Earlier this year, I was given the opportunity to volunteer once a week with Manchester United Foundation’s communications team, which allowed me to gain valuable experience and transfer the skills I have learned on my course into a professional environment.
As the 2021/22 season came to a close, the Foundation gave me the chance to get involved with one of their projects. I decided to explore the disability and inclusion programme, as I was keen to learn how the Foundation provides equal opportunities in sport for disabled people.
The disability and inclusion programme features multiple projects, including Ability Counts, a disability football programme; Powerchair Football, promoting football opportunities for wheelchair users; and Rooney’s Inclusive Reds, an inclusion programme for young people of all abilities.
The Foundation also works with six partner SEND [Special Educational Needs and Disability] schools. Over the course of a month, I visited all six schools, shadowing the disability and inclusion team.
It was an inspiring, heart-warming and enjoyable experience.
At every session I attended, the children left with beaming smiles on their faces – no matter the severity of their disability – and it appeared to be a mutually enjoyable experience for each of the Foundation SEND officers involved, too.
With the severity of disabilities varying in each school, I took part in different activities each week. One of my favourites was ‘rebound therapy’ at Seashell Trust and Kingfisher Special School; a trampolining-based session aiming to reach children’s physical or sensory targets, whilst developing their skills.
Freddie, who is blind, showed outstanding ability on the trampoline. He started bouncing with some assistance from Jordan, but soon began bouncing independently, demonstrating his incredible self-awareness for his balance, which was truly inspiring.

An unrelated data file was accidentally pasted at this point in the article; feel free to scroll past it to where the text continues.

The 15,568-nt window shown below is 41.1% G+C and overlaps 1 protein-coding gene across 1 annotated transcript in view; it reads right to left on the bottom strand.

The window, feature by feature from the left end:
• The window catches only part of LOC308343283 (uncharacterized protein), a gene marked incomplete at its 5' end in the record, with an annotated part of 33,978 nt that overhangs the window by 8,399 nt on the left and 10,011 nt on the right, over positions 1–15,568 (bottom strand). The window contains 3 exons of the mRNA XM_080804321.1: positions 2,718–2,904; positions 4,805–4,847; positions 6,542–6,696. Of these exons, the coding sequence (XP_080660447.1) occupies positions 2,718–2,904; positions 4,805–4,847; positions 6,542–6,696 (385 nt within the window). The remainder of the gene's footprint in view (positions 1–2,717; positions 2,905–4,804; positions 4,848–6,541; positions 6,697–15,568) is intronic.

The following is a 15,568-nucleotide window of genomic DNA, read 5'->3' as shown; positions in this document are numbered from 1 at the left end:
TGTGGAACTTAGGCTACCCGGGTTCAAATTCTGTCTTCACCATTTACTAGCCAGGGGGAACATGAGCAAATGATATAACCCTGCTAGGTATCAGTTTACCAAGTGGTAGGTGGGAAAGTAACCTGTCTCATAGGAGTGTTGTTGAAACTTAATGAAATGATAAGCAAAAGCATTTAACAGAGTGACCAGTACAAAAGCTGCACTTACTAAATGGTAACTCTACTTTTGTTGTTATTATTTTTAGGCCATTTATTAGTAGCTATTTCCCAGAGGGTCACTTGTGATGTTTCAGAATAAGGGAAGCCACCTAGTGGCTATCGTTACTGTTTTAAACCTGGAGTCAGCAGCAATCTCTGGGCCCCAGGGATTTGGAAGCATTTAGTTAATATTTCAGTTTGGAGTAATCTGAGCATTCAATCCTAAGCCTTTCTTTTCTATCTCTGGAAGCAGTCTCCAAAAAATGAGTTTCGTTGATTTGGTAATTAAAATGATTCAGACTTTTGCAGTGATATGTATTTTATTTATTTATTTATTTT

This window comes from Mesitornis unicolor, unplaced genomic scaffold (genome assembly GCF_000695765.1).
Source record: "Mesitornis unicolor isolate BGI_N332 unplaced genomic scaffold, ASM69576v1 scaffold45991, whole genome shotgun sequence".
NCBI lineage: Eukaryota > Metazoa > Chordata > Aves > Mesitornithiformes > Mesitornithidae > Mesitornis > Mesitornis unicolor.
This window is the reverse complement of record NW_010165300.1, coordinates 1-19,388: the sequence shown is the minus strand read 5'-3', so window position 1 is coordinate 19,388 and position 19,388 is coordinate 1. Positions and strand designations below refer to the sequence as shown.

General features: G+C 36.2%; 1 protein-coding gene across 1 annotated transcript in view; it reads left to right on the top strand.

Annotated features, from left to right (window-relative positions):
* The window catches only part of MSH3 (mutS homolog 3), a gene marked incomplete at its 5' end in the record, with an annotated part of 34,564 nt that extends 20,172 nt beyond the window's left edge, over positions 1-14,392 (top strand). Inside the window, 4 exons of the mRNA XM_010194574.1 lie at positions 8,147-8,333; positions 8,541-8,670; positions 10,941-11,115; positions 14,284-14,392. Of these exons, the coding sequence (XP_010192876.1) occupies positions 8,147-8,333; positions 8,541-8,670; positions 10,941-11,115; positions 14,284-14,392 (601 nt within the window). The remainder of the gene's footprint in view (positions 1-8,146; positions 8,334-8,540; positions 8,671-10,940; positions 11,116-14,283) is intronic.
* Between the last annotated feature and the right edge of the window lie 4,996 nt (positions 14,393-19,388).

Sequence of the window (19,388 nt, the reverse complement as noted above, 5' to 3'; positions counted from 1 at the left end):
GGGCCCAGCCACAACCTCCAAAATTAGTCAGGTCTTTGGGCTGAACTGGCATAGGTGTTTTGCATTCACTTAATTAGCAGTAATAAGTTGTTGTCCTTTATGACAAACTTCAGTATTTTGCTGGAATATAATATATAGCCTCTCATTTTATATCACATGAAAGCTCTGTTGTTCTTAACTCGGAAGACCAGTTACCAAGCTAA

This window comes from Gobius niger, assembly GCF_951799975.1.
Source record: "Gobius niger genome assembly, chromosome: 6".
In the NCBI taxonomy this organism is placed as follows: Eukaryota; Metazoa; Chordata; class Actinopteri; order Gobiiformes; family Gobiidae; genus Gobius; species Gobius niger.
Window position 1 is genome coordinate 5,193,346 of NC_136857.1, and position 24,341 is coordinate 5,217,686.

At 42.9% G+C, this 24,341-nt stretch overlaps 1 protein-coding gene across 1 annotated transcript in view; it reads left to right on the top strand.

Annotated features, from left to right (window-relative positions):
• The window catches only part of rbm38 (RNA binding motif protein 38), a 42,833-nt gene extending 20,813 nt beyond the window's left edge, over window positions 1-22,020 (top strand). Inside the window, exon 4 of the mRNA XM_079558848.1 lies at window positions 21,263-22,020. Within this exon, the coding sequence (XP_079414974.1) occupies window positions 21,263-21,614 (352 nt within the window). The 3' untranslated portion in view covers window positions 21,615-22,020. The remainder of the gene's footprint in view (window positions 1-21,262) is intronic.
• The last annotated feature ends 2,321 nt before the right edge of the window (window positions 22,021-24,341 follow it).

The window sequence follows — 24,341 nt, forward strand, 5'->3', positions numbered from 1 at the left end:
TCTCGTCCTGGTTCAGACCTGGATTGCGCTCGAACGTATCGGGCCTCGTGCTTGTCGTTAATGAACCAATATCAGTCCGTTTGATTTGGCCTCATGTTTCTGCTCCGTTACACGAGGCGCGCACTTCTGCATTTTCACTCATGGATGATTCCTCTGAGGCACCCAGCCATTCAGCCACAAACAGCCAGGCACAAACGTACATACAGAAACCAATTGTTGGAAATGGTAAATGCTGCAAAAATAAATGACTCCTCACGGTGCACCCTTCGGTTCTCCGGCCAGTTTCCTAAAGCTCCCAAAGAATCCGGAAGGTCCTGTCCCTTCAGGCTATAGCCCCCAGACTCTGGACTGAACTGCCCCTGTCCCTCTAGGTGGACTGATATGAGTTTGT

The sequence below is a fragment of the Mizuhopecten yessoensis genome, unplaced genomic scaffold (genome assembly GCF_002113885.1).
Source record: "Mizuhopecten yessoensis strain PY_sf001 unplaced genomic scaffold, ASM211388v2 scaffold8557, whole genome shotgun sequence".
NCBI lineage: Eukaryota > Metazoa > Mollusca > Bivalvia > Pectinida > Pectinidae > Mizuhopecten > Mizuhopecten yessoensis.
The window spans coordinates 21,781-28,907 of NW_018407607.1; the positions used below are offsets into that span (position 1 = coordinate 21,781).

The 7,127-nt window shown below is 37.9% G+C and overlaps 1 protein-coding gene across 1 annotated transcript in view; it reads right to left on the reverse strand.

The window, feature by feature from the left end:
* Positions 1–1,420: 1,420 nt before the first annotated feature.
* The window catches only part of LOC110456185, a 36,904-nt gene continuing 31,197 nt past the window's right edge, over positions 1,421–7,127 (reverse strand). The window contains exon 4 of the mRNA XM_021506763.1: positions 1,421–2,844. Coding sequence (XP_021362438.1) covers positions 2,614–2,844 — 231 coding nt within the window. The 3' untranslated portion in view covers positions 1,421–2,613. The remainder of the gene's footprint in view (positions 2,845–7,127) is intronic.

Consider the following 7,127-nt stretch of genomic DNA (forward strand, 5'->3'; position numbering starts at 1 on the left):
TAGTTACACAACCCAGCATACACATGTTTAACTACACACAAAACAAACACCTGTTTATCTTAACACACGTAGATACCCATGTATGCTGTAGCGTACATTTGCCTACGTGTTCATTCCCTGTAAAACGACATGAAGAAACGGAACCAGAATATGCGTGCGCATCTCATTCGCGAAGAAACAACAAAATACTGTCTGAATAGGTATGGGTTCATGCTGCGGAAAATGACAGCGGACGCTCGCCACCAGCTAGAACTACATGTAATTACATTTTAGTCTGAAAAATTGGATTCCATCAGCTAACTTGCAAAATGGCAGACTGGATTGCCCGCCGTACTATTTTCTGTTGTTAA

Another highlight was going on a walk around Sale Water Park with a group of students from Brentwood School and Community College.
Conor, Foundation SEND officer for Brentwood, explained: “This is part of a health and wellbeing afternoon for the young people to improve their physical and mental health.
“It gets them active, increasing their mobility and independence. Walking in the community helps them learn new behaviours and understand what’s acceptable and not acceptable along with increasing their physical activity.”
From the moment we got on the bus to go to the water park, there was genuine excitement amongst all students. I thoroughly enjoyed spending time with the young people, learn about the fun that they have at the Foundation’s projects.
It was a similar story at Chatsworth Multi-Academy Trust, where Foundation SEND officer Tom ran a circuit training session for the students.
Tom said: “It’s great for working their muscles and body parts as well as boosting their self-esteem and confidence.
“I don’t think a lot of the students get the chance to access the activities we have done today outside of school, so it is good that they have this opportunity to promote healthier living.”
Tom also engaged the students in working with a partner to do four different exercises, asking them to complete as many reps as possible in a minute. I felt tired just watching them, but enjoyed encouraging them to try to beat their previous record.
It was a genuine pleasure to visit each of Manchester United Foundation’s SEND partner schools and experience the outstanding work of each staff member with their students. It’s clear to see the importance of the work the Foundation does in this space, which has inspired me to support in the future. As a big Red myself, I was extremely proud to be a part of it.